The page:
With his craggy face, diamond earring and tattooed wrist, Thessaloniki Mayor Yannis Boutaris looks an unlikely candidate to turn around the finances of Greece’s second-biggest city.
However, the 70-year old, who stands apart from the political mainstream, is pulling off reforms that have so far evaded the national government in a three-year-old debt crisis that has sucked in about 150 billion euros (US$191 billion) of international aid.
In contrast to the rest of Greece, this seafront city of 1 million is shrinking debt, cutting business taxes to help firms and paying city employees and contractors on time.
It is saving money by holding competitive tenders for the paper, plastic bags and milk it buys — a departure from the past practice of relying on a few, chosen providers.
“There was unacceptable inertia, even incompetence. I just couldn’t believe it,” Boutaris said in an interview. “I said: ‘Folks, from now on we change the way things are done and whoever doesn’t like it can walk out of the door.’”
City officials now pay for snacks and coffee. Thessaloniki residents bring their own envelopes and rubber bands when submitting applications and requests.
Changing mentalities in Greece is about as hard as getting off booze, said Boutaris, a recovering alcoholic who has not touched a drop in 20 years.
Direct to the point of admitting in a TV interview shortly after his election in November 2010 that he had used drugs, Boutaris advocates that state workers’ jobs-for-life status should be scrapped, anathema to almost all Greek politicians.
In a country that reeks of corruption, but where no politician has yet been convicted, Greece’s first big corruption trial started in the city in September. Boutaris’ predecessor and 17 other former officials are charged with embezzling 51 million euros from city coffers, about as much as Thessaloniki is spending on public construction each year.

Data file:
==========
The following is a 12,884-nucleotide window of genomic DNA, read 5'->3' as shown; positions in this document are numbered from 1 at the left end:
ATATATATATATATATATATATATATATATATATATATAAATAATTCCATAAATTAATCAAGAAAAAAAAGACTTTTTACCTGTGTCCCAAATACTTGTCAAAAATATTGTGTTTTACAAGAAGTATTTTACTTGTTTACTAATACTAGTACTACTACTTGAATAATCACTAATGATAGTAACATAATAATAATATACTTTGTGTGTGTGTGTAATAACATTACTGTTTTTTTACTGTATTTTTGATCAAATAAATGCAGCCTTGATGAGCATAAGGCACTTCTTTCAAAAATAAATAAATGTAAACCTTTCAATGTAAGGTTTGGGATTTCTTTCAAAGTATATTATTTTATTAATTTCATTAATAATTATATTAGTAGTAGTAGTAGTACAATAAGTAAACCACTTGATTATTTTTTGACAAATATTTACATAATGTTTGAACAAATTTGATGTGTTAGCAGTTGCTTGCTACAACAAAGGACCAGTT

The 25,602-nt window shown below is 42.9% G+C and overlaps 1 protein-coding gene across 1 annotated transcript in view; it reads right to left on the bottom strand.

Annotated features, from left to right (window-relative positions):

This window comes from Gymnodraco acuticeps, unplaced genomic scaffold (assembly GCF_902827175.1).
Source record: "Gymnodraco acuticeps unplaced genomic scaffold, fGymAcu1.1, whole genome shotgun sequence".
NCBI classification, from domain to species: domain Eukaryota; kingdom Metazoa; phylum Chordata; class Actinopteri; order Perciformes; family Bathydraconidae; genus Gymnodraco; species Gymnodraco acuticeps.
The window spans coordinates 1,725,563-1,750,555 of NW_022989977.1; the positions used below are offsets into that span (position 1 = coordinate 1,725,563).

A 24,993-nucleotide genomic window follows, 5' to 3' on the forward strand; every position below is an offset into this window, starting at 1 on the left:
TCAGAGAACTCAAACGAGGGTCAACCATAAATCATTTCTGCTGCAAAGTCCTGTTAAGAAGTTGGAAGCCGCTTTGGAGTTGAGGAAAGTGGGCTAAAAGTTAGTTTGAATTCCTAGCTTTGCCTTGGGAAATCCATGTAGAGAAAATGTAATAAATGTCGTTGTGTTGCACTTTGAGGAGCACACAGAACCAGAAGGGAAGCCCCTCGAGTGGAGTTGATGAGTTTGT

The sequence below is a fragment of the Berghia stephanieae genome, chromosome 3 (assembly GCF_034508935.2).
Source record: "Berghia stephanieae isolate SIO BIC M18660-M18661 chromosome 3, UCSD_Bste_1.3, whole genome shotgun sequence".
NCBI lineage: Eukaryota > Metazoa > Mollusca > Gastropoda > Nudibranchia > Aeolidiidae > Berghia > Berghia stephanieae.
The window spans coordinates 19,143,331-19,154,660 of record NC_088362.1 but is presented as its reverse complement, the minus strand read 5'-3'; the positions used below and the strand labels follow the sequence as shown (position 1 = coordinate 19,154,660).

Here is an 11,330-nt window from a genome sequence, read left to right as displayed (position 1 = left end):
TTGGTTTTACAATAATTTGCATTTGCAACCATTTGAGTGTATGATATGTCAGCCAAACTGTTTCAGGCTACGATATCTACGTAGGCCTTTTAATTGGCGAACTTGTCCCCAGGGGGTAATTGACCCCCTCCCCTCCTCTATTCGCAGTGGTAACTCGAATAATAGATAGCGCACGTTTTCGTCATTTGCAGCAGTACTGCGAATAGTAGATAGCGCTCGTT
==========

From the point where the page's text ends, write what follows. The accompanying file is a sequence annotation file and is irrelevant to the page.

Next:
Many citizens appreciate the style of their mayor, who won office two years ago by a mere 300 votes, the second time he had run for the post.
“The city functions better now, I wish all of Greece would work like that,” pensioner Zaharias Vavelidis said.
Thessaloniki will run a budget surplus this year and is boosting construction projects, such as a new promenade, said 49-year-old Hasdai Kapon, a former broker whom Boutaris appointed to run the city’s finances.
“We let the market work and manage to do more with less,” Kapon said at his office, where a shelf is laden with finance and management books.
Such efforts earned Boutaris the title “Mayor of the Month” from the City Mayors’ Foundation, a London-based international think tank for urban affairs, which said the rest of Greece should follow his example.
Boutaris visited German cities to tap their know-how. He says he understands German frustration with Greek failure to reform.
“They have become convinced that by spending money on Greece they throw their money out of the window. I myself am convinced that without big reforms, no matter how much money is thrown at Greece, it will be wasted,” he said.
The ancient city was hit harder than any other by the economic crisis. The local unemployment rate has more than tripled to 29 percent since 2008, when the country plunged into recession; that is 5 percentage points above the national average.